Personal Learning Plan

Student Personal Learning Plans are created and monitored by the student, a family member, the Advisory teacher and one other adult of the student’s choice.  Together this team will assess student progress, and advocate for appropriate supports to increase performance.


Four Layers of Intervention

The following four layers of intervention may be applied to students in any order, or all together.  The idea is to provide the highest leverage option for each circumstance.  This list is not exhaustive, but it provides a reasonable framework starting point for our first year.  As we gain experience addressing our students’ needs we will continue to extend these and develop new interventions.


Teacher Tutors

Students who continue to struggle in one or more classes will be scheduled to meet with their classroom teacher regularly.  The purpose of these meetings will be to help the student understand the requirements of the class and the steps necessary to meet expectations.  The results of the teacher tutoring is documented and reviewed by the student’s advisor, the principal and family member.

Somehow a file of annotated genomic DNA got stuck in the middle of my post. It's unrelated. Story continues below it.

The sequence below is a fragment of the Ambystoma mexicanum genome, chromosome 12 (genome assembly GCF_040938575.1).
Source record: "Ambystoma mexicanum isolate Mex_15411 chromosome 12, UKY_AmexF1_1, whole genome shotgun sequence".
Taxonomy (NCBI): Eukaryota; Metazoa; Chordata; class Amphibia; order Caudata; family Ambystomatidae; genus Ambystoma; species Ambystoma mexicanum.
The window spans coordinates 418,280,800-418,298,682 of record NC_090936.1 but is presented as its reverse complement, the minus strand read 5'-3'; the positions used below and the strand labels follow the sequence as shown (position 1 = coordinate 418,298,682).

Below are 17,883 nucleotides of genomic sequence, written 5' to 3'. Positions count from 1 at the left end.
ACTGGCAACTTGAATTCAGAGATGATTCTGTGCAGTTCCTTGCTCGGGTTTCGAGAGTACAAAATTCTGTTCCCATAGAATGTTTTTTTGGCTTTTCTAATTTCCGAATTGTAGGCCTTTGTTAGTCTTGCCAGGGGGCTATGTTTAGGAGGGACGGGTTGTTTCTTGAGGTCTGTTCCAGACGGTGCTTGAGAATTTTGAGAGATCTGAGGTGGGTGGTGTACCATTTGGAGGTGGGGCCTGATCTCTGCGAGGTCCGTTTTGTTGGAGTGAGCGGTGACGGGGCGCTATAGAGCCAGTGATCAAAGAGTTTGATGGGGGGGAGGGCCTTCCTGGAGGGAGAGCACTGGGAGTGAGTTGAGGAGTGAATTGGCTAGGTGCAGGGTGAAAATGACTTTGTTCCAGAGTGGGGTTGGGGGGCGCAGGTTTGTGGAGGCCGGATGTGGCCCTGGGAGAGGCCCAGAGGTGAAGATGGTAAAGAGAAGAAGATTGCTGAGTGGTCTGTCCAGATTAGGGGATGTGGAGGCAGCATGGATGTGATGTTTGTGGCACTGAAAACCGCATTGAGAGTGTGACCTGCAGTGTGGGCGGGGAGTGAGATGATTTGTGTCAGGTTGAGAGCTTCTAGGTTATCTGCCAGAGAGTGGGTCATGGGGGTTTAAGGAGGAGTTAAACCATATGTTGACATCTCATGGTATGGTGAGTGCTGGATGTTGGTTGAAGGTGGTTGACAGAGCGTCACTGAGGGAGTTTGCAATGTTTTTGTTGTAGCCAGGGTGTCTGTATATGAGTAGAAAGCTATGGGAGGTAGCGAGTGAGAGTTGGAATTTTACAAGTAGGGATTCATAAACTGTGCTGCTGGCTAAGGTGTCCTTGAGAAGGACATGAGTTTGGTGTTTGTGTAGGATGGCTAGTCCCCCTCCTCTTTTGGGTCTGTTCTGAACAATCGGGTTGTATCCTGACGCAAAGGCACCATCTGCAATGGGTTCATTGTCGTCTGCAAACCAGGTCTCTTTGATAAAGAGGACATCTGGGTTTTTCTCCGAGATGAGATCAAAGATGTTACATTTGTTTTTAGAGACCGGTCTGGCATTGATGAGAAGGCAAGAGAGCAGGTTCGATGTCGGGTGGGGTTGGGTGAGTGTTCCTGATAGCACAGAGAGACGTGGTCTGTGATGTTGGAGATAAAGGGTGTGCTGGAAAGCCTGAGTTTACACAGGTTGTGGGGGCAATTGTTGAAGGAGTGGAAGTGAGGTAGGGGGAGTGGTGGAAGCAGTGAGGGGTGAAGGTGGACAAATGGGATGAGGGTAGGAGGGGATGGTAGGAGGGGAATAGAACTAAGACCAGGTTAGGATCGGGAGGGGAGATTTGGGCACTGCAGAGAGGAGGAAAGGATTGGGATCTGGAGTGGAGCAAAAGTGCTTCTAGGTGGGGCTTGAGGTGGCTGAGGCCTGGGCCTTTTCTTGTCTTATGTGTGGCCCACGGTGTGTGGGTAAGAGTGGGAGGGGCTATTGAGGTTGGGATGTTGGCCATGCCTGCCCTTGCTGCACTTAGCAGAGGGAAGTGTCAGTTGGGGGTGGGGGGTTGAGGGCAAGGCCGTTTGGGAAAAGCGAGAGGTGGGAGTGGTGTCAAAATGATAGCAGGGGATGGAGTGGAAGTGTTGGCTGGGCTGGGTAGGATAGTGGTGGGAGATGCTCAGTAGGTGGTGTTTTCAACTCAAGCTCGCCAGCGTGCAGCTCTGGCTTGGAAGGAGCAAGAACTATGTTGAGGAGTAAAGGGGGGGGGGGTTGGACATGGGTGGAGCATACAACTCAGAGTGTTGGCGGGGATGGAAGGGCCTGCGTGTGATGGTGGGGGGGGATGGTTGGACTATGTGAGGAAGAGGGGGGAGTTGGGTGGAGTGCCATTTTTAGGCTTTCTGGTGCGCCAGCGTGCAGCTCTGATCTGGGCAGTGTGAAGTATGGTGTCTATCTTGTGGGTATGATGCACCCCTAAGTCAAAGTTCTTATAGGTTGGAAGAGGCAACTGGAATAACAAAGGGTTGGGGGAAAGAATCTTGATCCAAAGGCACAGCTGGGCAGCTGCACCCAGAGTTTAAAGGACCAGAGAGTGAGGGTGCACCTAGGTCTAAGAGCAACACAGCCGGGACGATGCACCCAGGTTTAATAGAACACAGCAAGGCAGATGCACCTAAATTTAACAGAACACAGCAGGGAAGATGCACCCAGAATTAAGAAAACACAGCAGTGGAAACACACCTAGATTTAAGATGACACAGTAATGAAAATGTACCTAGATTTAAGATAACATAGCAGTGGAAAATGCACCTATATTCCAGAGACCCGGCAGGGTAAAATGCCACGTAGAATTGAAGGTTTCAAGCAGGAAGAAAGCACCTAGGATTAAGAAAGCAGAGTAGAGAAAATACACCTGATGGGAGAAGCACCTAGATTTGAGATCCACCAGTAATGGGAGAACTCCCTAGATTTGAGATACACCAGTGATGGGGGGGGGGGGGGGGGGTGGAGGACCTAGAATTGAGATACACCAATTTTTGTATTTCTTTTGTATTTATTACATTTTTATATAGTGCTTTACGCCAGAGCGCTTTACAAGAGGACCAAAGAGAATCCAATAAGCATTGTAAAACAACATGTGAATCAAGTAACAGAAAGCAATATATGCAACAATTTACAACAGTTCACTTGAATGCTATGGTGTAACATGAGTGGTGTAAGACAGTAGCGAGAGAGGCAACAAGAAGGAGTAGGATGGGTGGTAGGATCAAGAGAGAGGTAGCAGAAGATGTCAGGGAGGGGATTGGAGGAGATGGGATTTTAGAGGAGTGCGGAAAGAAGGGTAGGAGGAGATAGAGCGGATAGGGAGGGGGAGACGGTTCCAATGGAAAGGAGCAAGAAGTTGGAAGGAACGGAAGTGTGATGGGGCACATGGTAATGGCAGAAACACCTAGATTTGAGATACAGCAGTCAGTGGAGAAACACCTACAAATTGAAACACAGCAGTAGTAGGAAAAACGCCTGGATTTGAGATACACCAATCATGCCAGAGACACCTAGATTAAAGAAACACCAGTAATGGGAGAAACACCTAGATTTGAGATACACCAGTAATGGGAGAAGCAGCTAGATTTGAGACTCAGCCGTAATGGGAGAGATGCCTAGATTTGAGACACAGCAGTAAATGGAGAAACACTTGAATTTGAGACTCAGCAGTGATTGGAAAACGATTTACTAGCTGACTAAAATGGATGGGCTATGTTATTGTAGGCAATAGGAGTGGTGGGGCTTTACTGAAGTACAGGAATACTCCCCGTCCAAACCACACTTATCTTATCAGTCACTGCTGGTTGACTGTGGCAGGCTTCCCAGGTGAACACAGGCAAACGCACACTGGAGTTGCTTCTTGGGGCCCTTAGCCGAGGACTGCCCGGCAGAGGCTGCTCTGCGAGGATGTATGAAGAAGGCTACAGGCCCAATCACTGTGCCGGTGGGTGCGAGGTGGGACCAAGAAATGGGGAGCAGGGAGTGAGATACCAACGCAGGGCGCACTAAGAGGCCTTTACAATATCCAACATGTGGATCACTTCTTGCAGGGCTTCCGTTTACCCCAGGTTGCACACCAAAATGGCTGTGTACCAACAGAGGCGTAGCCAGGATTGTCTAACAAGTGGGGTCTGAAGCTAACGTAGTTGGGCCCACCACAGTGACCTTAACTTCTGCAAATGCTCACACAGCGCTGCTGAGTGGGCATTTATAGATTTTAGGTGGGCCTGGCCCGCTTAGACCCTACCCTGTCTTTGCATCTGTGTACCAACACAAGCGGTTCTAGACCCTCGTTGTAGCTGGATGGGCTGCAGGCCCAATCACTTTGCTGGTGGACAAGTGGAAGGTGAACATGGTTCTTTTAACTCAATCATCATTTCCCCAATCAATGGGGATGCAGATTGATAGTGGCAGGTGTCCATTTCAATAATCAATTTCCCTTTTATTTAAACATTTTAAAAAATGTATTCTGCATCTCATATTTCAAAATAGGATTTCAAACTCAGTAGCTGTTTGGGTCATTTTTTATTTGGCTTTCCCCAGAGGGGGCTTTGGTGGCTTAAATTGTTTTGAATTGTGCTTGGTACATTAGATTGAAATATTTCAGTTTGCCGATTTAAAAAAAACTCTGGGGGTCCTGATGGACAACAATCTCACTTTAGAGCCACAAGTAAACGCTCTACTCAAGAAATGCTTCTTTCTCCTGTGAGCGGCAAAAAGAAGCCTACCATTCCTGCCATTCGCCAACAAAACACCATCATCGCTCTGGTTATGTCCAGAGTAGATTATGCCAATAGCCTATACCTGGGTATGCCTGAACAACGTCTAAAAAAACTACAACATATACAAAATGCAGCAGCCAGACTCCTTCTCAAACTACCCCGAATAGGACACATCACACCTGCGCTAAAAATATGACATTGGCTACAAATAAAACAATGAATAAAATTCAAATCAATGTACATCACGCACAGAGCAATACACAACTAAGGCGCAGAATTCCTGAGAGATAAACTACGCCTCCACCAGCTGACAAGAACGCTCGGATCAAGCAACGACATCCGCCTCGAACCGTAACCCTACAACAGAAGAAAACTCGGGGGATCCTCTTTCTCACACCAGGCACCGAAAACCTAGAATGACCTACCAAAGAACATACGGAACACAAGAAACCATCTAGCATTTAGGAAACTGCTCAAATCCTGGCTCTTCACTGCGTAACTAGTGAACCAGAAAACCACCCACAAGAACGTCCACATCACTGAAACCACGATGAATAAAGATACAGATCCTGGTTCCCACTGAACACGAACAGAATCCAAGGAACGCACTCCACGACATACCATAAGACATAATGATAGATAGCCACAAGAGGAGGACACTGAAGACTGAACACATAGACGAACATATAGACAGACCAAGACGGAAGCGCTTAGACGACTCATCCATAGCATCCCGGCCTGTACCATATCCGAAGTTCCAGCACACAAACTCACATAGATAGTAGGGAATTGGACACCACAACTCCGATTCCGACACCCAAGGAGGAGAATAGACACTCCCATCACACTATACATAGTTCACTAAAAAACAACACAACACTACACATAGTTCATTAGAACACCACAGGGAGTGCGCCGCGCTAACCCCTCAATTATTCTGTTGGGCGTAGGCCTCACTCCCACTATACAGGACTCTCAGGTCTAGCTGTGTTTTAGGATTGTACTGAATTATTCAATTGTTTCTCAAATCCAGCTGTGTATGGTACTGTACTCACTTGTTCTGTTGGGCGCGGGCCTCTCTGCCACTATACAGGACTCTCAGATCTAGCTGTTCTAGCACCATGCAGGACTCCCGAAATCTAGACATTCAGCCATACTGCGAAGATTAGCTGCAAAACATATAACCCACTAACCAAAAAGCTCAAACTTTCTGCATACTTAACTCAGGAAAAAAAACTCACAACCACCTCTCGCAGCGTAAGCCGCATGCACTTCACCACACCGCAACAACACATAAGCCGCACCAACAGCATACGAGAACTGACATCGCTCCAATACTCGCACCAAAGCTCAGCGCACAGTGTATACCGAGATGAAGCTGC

Intervention Programs

Students who are unable to catch up with the aid of teacher tutoring, will be required to participate in an intervention program such as “Read 180” or “High Point”.  The specific program will be determined by the experience and training of the staff, or the availability of a strong and affordable outside expert.  The program instructor, Advisory teacher and principal carefully monitor student progress.  Students may use math or English Practicum time for these programs, but may be required to do extra work before of after school. 


Saturday Classes

Saturday classes emphasize a single math or English skill taught in a variety of modes.  Saturday classes will be optional for students in good standing and required for students who are struggling in math and English.


Personal Tutor

Students who continue to struggle may need the services of a personal tutor.  Finding the right tutor is difficult and will require combined efforts of OAHS, the student and the family.  OAHS will leverage its relationships with local colleges and universities to find a reasonably priced and well-trained tutor for students in serious need.